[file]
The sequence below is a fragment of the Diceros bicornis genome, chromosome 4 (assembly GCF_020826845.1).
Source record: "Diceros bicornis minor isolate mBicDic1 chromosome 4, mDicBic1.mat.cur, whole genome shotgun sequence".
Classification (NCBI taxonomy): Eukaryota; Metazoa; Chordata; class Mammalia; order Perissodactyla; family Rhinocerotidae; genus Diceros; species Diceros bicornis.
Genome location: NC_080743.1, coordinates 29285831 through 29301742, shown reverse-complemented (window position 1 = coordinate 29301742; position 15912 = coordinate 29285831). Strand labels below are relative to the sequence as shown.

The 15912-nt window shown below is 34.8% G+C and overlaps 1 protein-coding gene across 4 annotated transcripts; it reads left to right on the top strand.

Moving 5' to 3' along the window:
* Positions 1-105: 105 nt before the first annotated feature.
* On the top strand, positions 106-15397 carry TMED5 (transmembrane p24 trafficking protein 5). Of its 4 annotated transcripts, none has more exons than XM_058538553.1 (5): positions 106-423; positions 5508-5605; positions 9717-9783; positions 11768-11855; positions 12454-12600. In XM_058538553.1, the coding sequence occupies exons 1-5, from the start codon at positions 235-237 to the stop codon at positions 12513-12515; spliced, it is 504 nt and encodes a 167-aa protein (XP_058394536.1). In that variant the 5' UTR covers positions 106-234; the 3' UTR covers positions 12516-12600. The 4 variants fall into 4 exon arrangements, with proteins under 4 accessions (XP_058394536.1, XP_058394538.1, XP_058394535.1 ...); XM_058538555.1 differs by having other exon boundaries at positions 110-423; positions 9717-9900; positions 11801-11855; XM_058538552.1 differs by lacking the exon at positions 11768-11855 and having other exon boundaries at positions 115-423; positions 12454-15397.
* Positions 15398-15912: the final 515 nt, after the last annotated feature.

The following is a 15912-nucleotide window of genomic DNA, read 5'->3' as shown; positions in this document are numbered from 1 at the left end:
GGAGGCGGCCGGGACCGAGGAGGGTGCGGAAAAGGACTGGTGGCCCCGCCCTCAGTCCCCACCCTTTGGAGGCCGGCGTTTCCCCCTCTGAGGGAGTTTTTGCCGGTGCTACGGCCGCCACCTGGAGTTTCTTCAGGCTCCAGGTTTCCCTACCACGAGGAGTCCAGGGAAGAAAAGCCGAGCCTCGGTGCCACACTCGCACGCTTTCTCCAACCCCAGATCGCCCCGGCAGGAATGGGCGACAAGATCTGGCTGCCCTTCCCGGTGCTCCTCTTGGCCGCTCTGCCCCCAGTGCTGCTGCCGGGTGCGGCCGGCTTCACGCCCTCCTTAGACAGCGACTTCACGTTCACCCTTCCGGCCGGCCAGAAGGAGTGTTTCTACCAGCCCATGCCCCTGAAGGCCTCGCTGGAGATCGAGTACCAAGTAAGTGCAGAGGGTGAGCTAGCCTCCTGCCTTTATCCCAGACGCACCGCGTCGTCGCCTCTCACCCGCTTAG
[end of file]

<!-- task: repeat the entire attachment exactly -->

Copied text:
The sequence below is a fragment of the Diceros bicornis genome, chromosome 4 (assembly GCF_020826845.1).
Source record: "Diceros bicornis minor isolate mBicDic1 chromosome 4, mDicBic1.mat.cur, whole genome shotgun sequence".
Classification (NCBI taxonomy): Eukaryota; Metazoa; Chordata; class Mammalia; order Perissodactyla; family Rhinocerotidae; genus Diceros; species Diceros bicornis.
Genome location: NC_080743.1, coordinates 29285831 through 29301742, shown reverse-complemented (window position 1 = coordinate 29301742; position 15912 = coordinate 29285831). Strand labels below are relative to the sequence as shown.

The 15912-nt window shown below is 34.8% G+C and overlaps 1 protein-coding gene across 4 annotated transcripts; it reads left to right on the top strand.

Moving 5' to 3' along the window:
* Positions 1-105: 105 nt before the first annotated feature.
* On the top strand, positions 106-15397 carry TMED5 (transmembrane p24 trafficking protein 5). Of its 4 annotated transcripts, none has more exons than XM_058538553.1 (5): positions 106-423; positions 5508-5605; positions 9717-9783; positions 11768-11855; positions 12454-12600. In XM_058538553.1, the coding sequence occupies exons 1-5, from the start codon at positions 235-237 to the stop codon at positions 12513-12515; spliced, it is 504 nt and encodes a 167-aa protein (XP_058394536.1). In that variant the 5' UTR covers positions 106-234; the 3' UTR covers positions 12516-12600. The 4 variants fall into 4 exon arrangements, with proteins under 4 accessions (XP_058394536.1, XP_058394538.1, XP_058394535.1 ...); XM_058538555.1 differs by having other exon boundaries at positions 110-423; positions 9717-9900; positions 11801-11855; XM_058538552.1 differs by lacking the exon at positions 11768-11855 and having other exon boundaries at positions 115-423; positions 12454-15397.
* Positions 15398-15912: the final 515 nt, after the last annotated feature.

The following is a 15912-nucleotide window of genomic DNA, read 5'->3' as shown; positions in this document are numbered from 1 at the left end:
GGAGGCGGCCGGGACCGAGGAGGGTGCGGAAAAGGACTGGTGGCCCCGCCCTCAGTCCCCACCCTTTGGAGGCCGGCGTTTCCCCCTCTGAGGGAGTTTTTGCCGGTGCTACGGCCGCCACCTGGAGTTTCTTCAGGCTCCAGGTTTCCCTACCACGAGGAGTCCAGGGAAGAAAAGCCGAGCCTCGGTGCCACACTCGCACGCTTTCTCCAACCCCAGATCGCCCCGGCAGGAATGGGCGACAAGATCTGGCTGCCCTTCCCGGTGCTCCTCTTGGCCGCTCTGCCCCCAGTGCTGCTGCCGGGTGCGGCCGGCTTCACGCCCTCCTTAGACAGCGACTTCACGTTCACCCTTCCGGCCGGCCAGAAGGAGTGTTTCTACCAGCCCATGCCCCTGAAGGCCTCGCTGGAGATCGAGTACCAAGTAAGTGCAGAGGGTGAGCTAGCCTCCTGCCTTTATCCCAGACGCACCGCGTCGTCGCCTCTCACCCGCTTAG